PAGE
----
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Discussion Starter #1
:hi:
I was just wondering how others keep up with work up loads?
The system I have been useing as of late has been to document benchwork on an index card and put the work up loads and index cards into a zip-lock bag until I get to the range to test them. I will note if wind, group size, group location relative to aiming point.
 
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I label my test reloads. The label contains case oal length, cartridge oal length, comparator oal for rifle cartridges, case manufacturer and case weight, primer manufacturer, bullet weight, manufacturer, and style, and powder type and charge weight. After testing, if the load was a successful load, then I put the info on my reloading laptop computer using Point Blank software. If the loads were chronographed, then I add that info also. If the loads were not successful, then I make a notation on my label so that won't repeat the loads at a later date.
 

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I somewhat use the method as detailed by SMGJody. I label my loads by lot # when I go to the range for testing. I have all the info by Lot # listed on an Excel spreadsheet (power, bullet, OAL, primer, lube, crimp) and once back from the range I record the results (fps, accuracy, extraction, etc) onto the spreadsheet.
 

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I do the same as Captain. I number my loads to correspond with the load number on my Excel spreadsheet.
If I pick up a box of .308s and they have a #5 on the box, I look up .308 load #5. I dont have many different loads loaded up at a given time, so I know what I have when I see the round. But, I always check the data just to make sure.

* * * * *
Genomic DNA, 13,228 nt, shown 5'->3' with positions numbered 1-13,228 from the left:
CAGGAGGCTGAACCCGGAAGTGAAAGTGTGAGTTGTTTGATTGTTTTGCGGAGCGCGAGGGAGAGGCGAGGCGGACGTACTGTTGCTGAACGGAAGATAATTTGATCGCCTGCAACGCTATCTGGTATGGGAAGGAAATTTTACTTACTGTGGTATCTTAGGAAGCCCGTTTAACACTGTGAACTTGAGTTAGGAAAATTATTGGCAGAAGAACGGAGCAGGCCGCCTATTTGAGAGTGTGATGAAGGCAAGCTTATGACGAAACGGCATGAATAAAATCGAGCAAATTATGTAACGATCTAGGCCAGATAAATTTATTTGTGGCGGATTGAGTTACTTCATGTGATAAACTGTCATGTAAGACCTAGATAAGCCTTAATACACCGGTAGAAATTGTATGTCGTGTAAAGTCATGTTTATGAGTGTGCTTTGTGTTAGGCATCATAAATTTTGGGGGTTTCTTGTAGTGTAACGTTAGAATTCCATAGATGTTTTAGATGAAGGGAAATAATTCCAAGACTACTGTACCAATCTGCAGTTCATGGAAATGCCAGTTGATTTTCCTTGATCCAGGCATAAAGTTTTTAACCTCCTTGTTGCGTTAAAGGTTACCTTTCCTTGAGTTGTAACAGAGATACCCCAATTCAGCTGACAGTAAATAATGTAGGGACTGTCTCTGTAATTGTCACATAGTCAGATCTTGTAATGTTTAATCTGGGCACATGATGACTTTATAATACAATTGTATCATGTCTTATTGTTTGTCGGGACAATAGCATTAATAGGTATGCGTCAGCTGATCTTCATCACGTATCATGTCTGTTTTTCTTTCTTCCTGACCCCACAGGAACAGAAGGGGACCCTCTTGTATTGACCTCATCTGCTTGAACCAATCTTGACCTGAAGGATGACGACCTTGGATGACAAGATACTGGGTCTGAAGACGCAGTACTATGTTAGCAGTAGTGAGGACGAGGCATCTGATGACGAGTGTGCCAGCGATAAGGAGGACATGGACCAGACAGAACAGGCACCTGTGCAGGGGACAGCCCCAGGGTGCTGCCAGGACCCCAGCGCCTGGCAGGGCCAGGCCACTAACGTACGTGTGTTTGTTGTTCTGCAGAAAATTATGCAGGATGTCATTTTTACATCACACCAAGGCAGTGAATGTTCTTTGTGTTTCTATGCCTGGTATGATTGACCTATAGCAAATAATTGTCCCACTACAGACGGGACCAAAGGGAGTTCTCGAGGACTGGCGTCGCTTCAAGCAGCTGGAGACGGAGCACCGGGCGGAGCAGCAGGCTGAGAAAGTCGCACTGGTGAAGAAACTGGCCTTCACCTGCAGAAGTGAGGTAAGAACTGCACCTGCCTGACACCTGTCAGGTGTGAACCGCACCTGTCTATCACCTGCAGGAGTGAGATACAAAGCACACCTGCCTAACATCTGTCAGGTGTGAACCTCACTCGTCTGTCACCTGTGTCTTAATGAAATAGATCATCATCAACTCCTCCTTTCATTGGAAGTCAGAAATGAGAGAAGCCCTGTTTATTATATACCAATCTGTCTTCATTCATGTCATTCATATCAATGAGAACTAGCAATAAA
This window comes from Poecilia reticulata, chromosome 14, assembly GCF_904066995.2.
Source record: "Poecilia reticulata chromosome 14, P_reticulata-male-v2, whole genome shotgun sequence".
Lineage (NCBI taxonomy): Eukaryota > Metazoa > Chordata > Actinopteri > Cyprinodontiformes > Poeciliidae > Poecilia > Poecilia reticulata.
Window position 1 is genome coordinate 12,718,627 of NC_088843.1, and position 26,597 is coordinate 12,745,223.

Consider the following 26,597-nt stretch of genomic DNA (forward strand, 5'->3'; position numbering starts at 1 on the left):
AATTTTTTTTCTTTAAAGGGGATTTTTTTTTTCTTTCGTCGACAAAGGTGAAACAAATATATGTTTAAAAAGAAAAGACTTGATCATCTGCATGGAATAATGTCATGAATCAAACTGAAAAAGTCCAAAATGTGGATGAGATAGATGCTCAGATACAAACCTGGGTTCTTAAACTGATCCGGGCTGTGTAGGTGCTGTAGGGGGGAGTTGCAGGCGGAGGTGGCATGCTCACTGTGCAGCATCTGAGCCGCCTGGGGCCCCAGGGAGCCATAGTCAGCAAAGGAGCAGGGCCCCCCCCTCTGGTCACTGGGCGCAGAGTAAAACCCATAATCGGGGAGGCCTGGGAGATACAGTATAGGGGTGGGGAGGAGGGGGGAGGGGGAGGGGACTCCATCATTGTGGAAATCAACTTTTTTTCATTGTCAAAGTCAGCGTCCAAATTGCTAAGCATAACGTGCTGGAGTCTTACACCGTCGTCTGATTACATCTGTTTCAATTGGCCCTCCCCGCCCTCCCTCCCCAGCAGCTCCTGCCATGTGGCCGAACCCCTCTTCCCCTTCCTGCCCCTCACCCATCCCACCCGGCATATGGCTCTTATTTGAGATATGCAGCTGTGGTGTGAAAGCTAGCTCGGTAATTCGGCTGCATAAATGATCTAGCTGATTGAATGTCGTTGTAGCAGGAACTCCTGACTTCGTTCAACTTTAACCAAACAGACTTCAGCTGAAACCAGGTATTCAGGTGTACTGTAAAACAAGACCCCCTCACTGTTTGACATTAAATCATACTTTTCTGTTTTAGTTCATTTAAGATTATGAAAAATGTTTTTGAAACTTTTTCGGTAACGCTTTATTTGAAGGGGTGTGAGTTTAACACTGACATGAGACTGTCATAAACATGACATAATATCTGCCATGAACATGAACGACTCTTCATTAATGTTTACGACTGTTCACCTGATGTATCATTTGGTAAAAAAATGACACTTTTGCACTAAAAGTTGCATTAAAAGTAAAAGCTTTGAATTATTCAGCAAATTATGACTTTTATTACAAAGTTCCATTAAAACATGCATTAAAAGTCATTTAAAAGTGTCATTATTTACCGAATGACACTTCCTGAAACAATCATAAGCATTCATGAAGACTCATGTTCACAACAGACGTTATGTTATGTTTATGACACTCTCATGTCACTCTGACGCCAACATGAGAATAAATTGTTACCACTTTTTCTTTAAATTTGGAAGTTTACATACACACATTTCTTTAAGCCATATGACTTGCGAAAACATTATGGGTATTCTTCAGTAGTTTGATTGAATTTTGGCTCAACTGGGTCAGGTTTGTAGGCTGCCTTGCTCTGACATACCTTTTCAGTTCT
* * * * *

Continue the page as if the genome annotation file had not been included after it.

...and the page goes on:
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Have either you looked at the Point Blank software? It's free and gives you a lot of info on your reloads when you enter chronograph results.
 

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I am not that hung up on chrono stuff. I do check some of them to see how fast they are, just to satisfy my curiosity.
 

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SGMJody said:
Have either you looked at the Point Blank software? It's free and gives you a lot of info on your reloads when you enter chronograph results.
Do you have the link to the web site? I would like to look at it..
 

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Discussion Starter #10
Like Hammer, I usually chrono for curiosity.
This is what the index cards consist of :

date: caliber/gun
case/ how resized:
powder: charge/brand
bullet: weight/type/brand
C.O.A.L.:
# of rounds:
rest of card are for notes

If I have a batch that show good results, it gets put in my "Handloader Log" by MTM case-guard
 

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I'm just starting a new log book. Pencil only. I lost 7 years of data for all my rifle loads when the Katrina flood ran the inks on my data--both the printed ink and the various pen inks (ball point included) ran so much as to be unintelligible.

Pencil only--at least the targets would have been salvagable.
 
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